History of the Linen Hall Library…
The library was created in 1788 as the Belfast Reading Society. This was during the historical period of “enlightenment” which encouraged discovery and knowledge amongst the upper classes in society. It was a huge success and interest grew amongst the wealthy class of Belfast, and in 1792 was known as the Belfast Society for the Promotion of Knowledge. Jasa Arsitek tangerang
The Society was a home to many with radical thought, and those inspired by the French and American Revolutions of the late 18th Century, and thus the society attracted many members of the United Irishmen Movement, who rose against the British government in 1798.
This rebellion was quickly crushed, and one of the Belfast Society members Thomas Russell was executed. The Library escaped destruction by Government forces however, due to the membership of the Society by many Conservative members, and those loyal to the Crown.
For a time, the society went into decline, as the Society had no permanent home, but this was rectified in 1802 when the Library procured its first proper home. This was in the clock tower area of the White Linen Hall, which is where the City Hall stands today.
The Library suffered some lean years in the 19th Century, and as a result a loss in members; particularly students who were asked not to attend Queen’s University. As the 100th year anniversary of the Library approached, its fate looked doomed, as it had to make way for the erection of a new City Hall. However, a permanent home was found, in a warehouse designed by esteemed architect Sir Charles Lanyon (who constructed the famous Lanyon building on Queen’s University Campus) at 17 – 19 Donegall Square North.
This building was previously used as a workplace for the construction of linen, the new home derived its name from its previous industry. This led to a period of mass reformation of the library, in terms of the change of its ownership from private to public, and the mass collection of books, from early Belfast and provincial journals. Belfast was always a divided city, but the Library tried to incorporate cultural events to highlight both cultures, and held an Irish Harp Festival at the time.
It’s fair to say that the Library suffered a huge decline in the years following the War of Independence in Ireland, and subsequent Civil War. Belfast had its own share of troubles at the time, with many religious pogroms and street fighting being common.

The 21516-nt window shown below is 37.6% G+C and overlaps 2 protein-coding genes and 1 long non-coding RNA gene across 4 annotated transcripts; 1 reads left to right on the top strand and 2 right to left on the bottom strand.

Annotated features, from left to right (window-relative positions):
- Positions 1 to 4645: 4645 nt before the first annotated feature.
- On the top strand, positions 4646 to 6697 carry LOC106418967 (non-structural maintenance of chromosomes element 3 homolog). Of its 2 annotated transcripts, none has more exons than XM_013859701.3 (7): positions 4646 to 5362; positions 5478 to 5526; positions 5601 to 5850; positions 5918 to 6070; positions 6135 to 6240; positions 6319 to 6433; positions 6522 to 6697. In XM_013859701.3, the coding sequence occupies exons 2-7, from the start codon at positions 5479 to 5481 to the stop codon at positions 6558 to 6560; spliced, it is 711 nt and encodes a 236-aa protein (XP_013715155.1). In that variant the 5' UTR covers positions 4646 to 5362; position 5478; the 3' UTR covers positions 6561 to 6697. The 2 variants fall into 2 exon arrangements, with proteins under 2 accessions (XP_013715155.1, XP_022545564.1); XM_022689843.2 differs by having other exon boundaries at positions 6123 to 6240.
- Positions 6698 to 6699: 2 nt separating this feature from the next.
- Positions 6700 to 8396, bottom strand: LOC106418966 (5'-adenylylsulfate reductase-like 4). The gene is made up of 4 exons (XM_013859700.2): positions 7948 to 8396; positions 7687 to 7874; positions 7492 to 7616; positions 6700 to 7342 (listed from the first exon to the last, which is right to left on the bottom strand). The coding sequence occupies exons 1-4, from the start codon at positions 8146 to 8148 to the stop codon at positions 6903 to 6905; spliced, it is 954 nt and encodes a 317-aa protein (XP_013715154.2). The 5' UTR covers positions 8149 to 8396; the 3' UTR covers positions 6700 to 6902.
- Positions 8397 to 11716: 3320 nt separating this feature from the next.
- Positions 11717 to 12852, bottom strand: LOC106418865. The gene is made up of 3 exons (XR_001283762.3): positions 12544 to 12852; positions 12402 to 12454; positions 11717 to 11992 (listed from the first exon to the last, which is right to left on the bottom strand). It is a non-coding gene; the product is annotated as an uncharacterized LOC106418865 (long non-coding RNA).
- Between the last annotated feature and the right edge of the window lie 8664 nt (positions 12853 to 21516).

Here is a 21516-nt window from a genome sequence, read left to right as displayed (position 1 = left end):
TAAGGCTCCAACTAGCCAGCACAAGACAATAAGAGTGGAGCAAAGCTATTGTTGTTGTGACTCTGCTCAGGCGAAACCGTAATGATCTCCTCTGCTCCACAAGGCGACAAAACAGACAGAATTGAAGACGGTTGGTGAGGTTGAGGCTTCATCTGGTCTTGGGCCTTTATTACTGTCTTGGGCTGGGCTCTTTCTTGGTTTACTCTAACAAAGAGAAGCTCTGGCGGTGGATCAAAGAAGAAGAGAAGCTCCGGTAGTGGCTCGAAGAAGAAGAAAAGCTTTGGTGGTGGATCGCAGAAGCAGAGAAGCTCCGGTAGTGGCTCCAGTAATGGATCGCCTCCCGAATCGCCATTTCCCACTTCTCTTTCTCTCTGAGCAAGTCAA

The Library still held major esteem as the public library system was slow to be encouraged by the Government and up to the end of WW2 it was still in high regard, attracting playwrights, artists and novelists to its fold, as well as a large array of political material collection.
However, poor strategic policy led to further decline and in the years following the troubles in the late 1960’s, the library had to depend on Government aid to continue, due to dwindling memberships. The old building was crumbling, and the organisation suffered from money problems and closure seemed inevitable, and the threat of leasing of the property to the public library service.
At the start of the 1980’s a “Save the Linen Hall Campaign” effectively saved the Library. The City Council offered grant funding to the library and the governors made the decision to allow free public access to material and promote Irish studies, study of Politics and Culture. The move was a success and it had almost 4,000 members by the late 1990’s.
During the mid 1990’s it was plain to see that a lack of space was hindering the revival of the library. This was remedied in 1995 with the acquisition of a lease on part of the neighbouring property at 48-50 Fountain Street, which gave the Linen Hall Library almost 50% extra room.
The Heritage Lottery Fund, together with public generosity enabled the connection of both buildings, and with 3 million sterling in raised funds, the Millennium extension was officially opened in 2000, which links the two buildings, provides more space, and allows for increased membership and visitors to the Library.
What to see at the Linen Hall Library…
It’s estimated that the linen hall has possibly 250,000 volumes of books. Not only does it have a free public referring service and a book lending service for adults and children, but it also hosts many collections of huge importance.
It’s the main focus for Irish and Local Study in the North of Ireland, and has a huge collection as well as early Ulster and Belfast publications, with newspapers dating back to the early 18th century. In addition it has a huge manuscript collection, historical maps, archived material, and a huge testament to the Political situation in Northern Ireland from 1968, with over a quarter of a million items relating to “The Troubles” from both sides of the divide.
The Library also has many genealogy collections, poetry material by esteemed writer Robert Burns and Art in Northern Ireland.